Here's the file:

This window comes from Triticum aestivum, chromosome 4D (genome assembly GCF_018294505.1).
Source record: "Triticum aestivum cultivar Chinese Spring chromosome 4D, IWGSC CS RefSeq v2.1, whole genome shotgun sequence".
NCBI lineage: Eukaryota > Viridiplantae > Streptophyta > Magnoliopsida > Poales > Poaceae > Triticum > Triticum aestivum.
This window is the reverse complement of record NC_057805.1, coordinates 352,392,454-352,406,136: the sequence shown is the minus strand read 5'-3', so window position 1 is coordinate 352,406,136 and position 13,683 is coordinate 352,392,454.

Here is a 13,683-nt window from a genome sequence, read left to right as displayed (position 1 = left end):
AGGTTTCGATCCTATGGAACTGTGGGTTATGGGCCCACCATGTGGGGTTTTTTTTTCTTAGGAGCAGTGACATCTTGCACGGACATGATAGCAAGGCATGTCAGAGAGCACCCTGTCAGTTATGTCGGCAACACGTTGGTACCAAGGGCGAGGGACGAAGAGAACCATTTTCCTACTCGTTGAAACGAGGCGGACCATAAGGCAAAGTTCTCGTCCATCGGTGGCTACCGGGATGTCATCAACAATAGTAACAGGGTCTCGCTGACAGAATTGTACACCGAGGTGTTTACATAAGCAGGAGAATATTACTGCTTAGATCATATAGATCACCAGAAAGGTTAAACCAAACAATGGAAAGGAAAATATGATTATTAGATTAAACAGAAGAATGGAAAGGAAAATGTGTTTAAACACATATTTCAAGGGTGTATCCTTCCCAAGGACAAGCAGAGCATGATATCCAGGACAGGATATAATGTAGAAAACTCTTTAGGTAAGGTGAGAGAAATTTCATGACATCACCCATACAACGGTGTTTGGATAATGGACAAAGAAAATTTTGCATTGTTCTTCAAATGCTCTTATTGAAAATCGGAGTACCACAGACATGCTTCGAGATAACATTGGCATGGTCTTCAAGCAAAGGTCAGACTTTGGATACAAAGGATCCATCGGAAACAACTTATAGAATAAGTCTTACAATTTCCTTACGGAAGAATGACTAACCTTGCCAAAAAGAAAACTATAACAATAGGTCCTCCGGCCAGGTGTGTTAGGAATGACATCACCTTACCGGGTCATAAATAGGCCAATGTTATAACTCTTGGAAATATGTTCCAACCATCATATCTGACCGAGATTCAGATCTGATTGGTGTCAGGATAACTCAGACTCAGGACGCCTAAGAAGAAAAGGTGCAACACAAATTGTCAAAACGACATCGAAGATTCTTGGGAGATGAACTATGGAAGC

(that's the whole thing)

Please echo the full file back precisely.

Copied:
This window comes from Triticum aestivum, chromosome 4D (genome assembly GCF_018294505.1).
Source record: "Triticum aestivum cultivar Chinese Spring chromosome 4D, IWGSC CS RefSeq v2.1, whole genome shotgun sequence".
NCBI lineage: Eukaryota > Viridiplantae > Streptophyta > Magnoliopsida > Poales > Poaceae > Triticum > Triticum aestivum.
This window is the reverse complement of record NC_057805.1, coordinates 352,392,454-352,406,136: the sequence shown is the minus strand read 5'-3', so window position 1 is coordinate 352,406,136 and position 13,683 is coordinate 352,392,454.

Here is a 13,683-nt window from a genome sequence, read left to right as displayed (position 1 = left end):
AGGTTTCGATCCTATGGAACTGTGGGTTATGGGCCCACCATGTGGGGTTTTTTTTTCTTAGGAGCAGTGACATCTTGCACGGACATGATAGCAAGGCATGTCAGAGAGCACCCTGTCAGTTATGTCGGCAACACGTTGGTACCAAGGGCGAGGGACGAAGAGAACCATTTTCCTACTCGTTGAAACGAGGCGGACCATAAGGCAAAGTTCTCGTCCATCGGTGGCTACCGGGATGTCATCAACAATAGTAACAGGGTCTCGCTGACAGAATTGTACACCGAGGTGTTTACATAAGCAGGAGAATATTACTGCTTAGATCATATAGATCACCAGAAAGGTTAAACCAAACAATGGAAAGGAAAATATGATTATTAGATTAAACAGAAGAATGGAAAGGAAAATGTGTTTAAACACATATTTCAAGGGTGTATCCTTCCCAAGGACAAGCAGAGCATGATATCCAGGACAGGATATAATGTAGAAAACTCTTTAGGTAAGGTGAGAGAAATTTCATGACATCACCCATACAACGGTGTTTGGATAATGGACAAAGAAAATTTTGCATTGTTCTTCAAATGCTCTTATTGAAAATCGGAGTACCACAGACATGCTTCGAGATAACATTGGCATGGTCTTCAAGCAAAGGTCAGACTTTGGATACAAAGGATCCATCGGAAACAACTTATAGAATAAGTCTTACAATTTCCTTACGGAAGAATGACTAACCTTGCCAAAAAGAAAACTATAACAATAGGTCCTCCGGCCAGGTGTGTTAGGAATGACATCACCTTACCGGGTCATAAATAGGCCAATGTTATAACTCTTGGAAATATGTTCCAACCATCATATCTGACCGAGATTCAGATCTGATTGGTGTCAGGATAACTCAGACTCAGGACGCCTAAGAAGAAAAGGTGCAACACAAATTGTCAAAACGACATCGAAGATTCTTGGGAGATGAACTATGGAAGC